Building a Portfolio of Creativity and Confidence

Over the last year, Create Magazine featured the 2017–2018 cohort of Adobe’s Creative Residency program and some of their work. Before we send them on to their next creative adventure, here’s a wrap of the most important lessons they learned from the experience.



Jessica Bellamy of Louisville, Kentucky, weaves data and visual stories into beautiful, impactful infographics. Her “Graphic Ally Hackathons” help grassroots organizations learn how to communicate with infographics. Her Designing from the Margins series discusses cultural and systemic design issues.

“Don't be afraid to be the first. I have always found new ways to express myself in really niche and nontraditional forms. Currently that means being an infographic designer who focuses on social change initiatives and developing what that can look like and what that can mean. Don't be afraid to start a new market. Always be ambitious, but be flexible with yourself. Once you're able to be more resilient in your creation, you're kind of unstoppable.”


Julia Nimke is a master photographer based in Berlin, Germany, and working in portrait, editorial, and lifestyle photography. She spent the year documenting regional folktales by finding local people to read the stories while she recorded with a microphone and camera.

“Through this creative journey, I am most proud of having found my very own style. I think as an artist it is important to experience many different art forms to discover the one thing that you love doing and are good at. By truly finding your own artistic style, you'll be able to enter projects with more depth and consistency. When you follow your passion and love what you do, something beautiful develops from it, and you'll touch people.”


Aundre Larrow is a photographer and storyteller based in the New York City borough of Brooklyn. He is currently perfecting the art of fully immersive portraits with audio, photographs, and video.

“Shoot a lot, write a lot, illustrate a lot, and figure out things that inspire you. At the beginning of the residency, I got a lot of anxiety. I was afraid of what my photos were going to look like. What if the finished product that I put out there wasn’t exactly what I said it was going to be? But once I got into the habit of not being afraid, it became natural to take a jump into the unknown and keep evolving. Some of the stuff you do isn’t going to work, and some of it is going to work better than you thought. You’re not going to know how effective it is until you try.”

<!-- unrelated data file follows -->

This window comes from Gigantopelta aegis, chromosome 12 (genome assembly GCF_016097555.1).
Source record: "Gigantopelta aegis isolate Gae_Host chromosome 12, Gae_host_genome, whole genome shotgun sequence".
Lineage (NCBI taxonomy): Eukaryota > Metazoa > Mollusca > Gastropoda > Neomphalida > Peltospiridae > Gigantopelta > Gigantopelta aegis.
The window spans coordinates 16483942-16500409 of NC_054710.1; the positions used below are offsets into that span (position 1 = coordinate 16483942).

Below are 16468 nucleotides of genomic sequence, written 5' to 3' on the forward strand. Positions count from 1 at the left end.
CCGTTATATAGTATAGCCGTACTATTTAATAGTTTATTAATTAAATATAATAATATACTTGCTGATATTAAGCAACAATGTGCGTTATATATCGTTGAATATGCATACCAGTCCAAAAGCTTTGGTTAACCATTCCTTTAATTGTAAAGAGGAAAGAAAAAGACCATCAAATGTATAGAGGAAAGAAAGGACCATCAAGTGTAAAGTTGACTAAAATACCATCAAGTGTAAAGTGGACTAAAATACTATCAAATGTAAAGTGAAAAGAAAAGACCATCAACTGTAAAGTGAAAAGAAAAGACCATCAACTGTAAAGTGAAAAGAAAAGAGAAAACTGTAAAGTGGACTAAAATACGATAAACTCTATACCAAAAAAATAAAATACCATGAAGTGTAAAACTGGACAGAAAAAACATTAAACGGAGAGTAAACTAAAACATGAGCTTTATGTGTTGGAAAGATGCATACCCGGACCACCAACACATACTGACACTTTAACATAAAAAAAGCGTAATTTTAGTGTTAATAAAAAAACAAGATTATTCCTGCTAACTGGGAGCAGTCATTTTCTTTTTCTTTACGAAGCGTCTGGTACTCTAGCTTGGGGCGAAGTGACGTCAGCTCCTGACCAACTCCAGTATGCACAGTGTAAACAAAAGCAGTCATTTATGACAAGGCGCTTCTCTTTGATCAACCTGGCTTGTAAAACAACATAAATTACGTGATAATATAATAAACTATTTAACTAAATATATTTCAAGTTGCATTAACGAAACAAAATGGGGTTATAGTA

Chelsea Burton is a graphic designer and illustrator from Cleveland, Ohio. She has a passion for designing visual identities and most recently tackled the art of designing and constructing skateboards as a way to express consumer creativity and individuality.

“I call it my focus triangle: Understanding your passion, having patience within the practice and knowing that things take time, and always having a positive perception (or at least reminding yourself to have a positive perception). Sometimes you get into a self-criticism rut where you're dwelling on your work and the progress that you think you're not making. But you're in control of your perception. You always have the ability to turn it around 180 degrees and say, ‘You know what, I'm actually learning something from this, and I'm gaining something from this experience.’ Even though it seems hard, there's always a positive thing you can pull out of any situation.”


Natalie Lew is an interaction designer from Redmond, Washington. She conducted research on the relationship between how millennials like to meet each other and how they perceive networking. The result is Vit, an app prototype designed to solve the problem of how to get the most from networking experiences.

“The most important thing that I have learned from this experience is to trust in and rely on myself. Coming from my undergrad experience to the residency, I was questioning if I was accomplished enough to take this on. It was a test in self-confidence. But I think that trusting your instincts and working on the things that you're excited about allows your faith in yourself to grow. In a world of differing opinions and criticisms, it’s so important to be able to rely on your instincts and the work that you've done so that you can have the strength to put your foot down when you need to and say, ‘I feel like this is successful. I feel like I'm doing a good job.’ That type of internal creative confidence is the boost you need to see a project through to the finish.”


Rosa Kammermeier, based in Munich, Germany, is a lettering expert and lover of all things type. Her positive, hand-lettered messages in city settings show grumpy urbanites the way to happiness.

“Before the residency, I was always overthinking potential projects. I would dwell on all the problems that could come up and the things that could not work out. My advice for other artists is, 'Don’t hesitate.' If there is a project that captures your imagination, just do it. If it doesn't work out, it's not that bad. What's the worst thing that can happen to you? Failure can be a powerful thing. Stop worrying about what other people will think. If it excites you, give it a try. Don’t hesitate.”

Adobe's Creative Residency program enables emerging creatives to devote one year to a personal creative project and share its progress with the community. Learn more about the Adobe Creative Residency and stay tuned for an introduction to the 2018–2019 creative residents.

April 18, 2018